Imagine the need to track behaviors, therapy and educational progress every day for eight or 10 kids. Ask teachers of developmentally delayed and special needs students about how they spend more time with paperwork than with the students.
Luckily, Dawn Gregg had a great idea. Three UC Denver students were looking for a project, and the Business School has an incubator program that helped them bring the idea to market.
The story begins with Gregg, associate professor of information systems. Her son is autistic, and she had amassed boxes of data she collected while monitoring his physical and cognitive development over six years. "I wondered if I would ever get a meaningful picture of his progress," she says.
She decided to write software that converted the data into trends that could be compared to goals. Her son’s therapists now enter the information directly into the computer and are able to quickly determine what therapies work and make adjustments to improve his progress.
Enter students of the Information Systems Association student club, whom Gregg advised. They adapted Gregg’s software so that it would apply to a range of learning difficulties.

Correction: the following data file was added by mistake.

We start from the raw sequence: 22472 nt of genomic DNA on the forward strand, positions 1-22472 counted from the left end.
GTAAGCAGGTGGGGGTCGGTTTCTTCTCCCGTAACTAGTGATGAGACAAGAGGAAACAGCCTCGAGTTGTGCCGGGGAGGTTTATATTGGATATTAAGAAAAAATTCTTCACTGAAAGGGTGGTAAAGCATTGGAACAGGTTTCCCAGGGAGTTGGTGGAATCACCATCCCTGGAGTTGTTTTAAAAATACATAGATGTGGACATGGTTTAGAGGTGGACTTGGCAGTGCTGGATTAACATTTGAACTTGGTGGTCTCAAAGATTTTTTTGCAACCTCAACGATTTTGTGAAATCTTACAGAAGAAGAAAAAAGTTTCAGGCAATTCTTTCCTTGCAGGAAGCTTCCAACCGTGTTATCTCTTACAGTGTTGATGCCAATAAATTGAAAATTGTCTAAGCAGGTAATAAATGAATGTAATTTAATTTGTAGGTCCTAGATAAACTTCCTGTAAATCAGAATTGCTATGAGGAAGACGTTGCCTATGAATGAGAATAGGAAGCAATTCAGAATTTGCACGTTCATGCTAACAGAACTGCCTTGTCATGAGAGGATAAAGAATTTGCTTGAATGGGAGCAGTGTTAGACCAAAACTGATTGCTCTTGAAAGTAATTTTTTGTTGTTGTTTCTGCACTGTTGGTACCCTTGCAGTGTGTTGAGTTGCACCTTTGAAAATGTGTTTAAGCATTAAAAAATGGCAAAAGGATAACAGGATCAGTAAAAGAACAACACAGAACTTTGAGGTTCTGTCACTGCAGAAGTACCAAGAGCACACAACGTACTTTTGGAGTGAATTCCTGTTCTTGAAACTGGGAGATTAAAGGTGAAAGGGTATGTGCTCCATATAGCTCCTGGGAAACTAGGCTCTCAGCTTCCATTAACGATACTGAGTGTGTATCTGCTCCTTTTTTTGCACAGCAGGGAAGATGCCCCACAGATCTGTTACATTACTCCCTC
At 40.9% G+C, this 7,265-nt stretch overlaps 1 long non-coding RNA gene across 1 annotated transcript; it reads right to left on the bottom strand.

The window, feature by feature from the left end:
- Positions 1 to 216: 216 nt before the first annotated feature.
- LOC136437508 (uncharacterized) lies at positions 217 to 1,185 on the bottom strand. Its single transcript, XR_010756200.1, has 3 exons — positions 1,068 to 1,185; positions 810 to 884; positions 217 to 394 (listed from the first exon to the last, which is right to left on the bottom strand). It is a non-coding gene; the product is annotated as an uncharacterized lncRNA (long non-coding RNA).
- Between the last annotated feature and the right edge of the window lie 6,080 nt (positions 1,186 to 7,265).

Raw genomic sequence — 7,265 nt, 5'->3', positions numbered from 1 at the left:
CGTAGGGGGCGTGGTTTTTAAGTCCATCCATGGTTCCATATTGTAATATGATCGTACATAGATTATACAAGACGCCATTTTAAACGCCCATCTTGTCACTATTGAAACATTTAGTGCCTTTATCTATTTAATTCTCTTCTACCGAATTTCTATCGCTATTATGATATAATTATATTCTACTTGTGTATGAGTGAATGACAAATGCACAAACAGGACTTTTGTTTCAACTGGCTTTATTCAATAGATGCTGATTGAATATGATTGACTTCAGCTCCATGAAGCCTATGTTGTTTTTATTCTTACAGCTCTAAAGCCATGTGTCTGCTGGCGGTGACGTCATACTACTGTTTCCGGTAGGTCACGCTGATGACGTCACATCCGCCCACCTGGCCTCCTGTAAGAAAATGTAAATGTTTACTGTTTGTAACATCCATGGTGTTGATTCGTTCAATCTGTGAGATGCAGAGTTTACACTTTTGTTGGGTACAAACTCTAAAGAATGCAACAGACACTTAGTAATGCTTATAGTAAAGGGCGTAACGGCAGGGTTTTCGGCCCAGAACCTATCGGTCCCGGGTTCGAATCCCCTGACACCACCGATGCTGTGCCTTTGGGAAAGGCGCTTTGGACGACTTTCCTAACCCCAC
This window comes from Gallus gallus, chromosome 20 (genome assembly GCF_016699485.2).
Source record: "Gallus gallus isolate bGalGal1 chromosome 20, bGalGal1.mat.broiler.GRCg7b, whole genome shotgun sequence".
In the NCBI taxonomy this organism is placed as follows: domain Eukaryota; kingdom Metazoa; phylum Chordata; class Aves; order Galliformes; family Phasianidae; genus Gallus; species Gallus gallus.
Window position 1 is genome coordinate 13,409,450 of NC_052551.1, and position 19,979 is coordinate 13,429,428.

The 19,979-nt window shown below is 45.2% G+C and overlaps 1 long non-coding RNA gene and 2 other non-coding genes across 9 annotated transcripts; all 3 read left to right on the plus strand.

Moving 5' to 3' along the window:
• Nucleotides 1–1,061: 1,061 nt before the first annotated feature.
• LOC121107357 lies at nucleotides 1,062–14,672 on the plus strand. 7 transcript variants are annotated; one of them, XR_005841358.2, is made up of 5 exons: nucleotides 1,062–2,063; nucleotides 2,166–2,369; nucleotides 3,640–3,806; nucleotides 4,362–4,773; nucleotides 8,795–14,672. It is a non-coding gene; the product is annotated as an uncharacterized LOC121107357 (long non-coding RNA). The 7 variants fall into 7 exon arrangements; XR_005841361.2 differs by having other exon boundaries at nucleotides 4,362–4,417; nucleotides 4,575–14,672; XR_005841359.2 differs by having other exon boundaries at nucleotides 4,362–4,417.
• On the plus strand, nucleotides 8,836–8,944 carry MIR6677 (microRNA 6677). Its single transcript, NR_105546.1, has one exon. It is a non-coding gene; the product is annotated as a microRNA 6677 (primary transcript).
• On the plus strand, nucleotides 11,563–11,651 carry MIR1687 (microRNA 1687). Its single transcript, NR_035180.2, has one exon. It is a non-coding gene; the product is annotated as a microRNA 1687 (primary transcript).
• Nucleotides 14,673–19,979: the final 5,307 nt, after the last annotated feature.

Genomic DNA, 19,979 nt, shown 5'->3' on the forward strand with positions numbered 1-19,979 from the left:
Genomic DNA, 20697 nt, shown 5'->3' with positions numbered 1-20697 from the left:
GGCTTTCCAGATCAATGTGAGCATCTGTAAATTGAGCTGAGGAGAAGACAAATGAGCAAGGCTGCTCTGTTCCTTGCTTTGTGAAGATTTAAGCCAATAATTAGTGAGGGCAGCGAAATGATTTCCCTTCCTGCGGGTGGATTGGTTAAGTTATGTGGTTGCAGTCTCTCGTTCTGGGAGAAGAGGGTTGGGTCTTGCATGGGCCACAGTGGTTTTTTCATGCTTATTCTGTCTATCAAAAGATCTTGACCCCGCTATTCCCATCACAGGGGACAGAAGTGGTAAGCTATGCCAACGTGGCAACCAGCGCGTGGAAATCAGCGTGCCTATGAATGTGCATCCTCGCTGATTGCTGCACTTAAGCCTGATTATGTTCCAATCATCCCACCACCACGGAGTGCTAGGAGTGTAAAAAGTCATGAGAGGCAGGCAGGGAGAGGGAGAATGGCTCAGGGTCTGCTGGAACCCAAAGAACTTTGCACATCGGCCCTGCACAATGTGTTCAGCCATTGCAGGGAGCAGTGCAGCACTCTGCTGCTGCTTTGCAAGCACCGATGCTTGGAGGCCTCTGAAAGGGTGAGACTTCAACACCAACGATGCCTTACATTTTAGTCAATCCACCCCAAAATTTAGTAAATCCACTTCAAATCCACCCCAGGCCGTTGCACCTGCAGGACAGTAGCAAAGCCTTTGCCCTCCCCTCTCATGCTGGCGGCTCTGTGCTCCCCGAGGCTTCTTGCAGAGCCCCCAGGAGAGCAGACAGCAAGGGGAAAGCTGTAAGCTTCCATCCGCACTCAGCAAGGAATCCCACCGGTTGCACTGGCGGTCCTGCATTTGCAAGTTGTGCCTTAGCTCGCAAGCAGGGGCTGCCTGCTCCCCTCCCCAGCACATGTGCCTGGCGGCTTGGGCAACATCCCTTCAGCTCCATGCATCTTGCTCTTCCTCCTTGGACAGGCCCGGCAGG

While working with Gregg and her husband to launch Developing Minds Software, the company that produces the software program they call DDTrac, Michael Erskine earned his master’s degree and Colette Hanley and Lynn Sargent earned their bachelor’s degrees.
"We worked with the Bard Center and met every Friday night from 6 to midnight. We updated the software, we wrote the business plan and the marketing plan, planned focus groups and everything else needed in a new small business," Gregg explains. The Bard Center, part of the Business School, offers graduate-level business classes, advises entrepreneurs on law, marketing and venture capital and holds an annual contest in which the best business plan is awarded $10,000.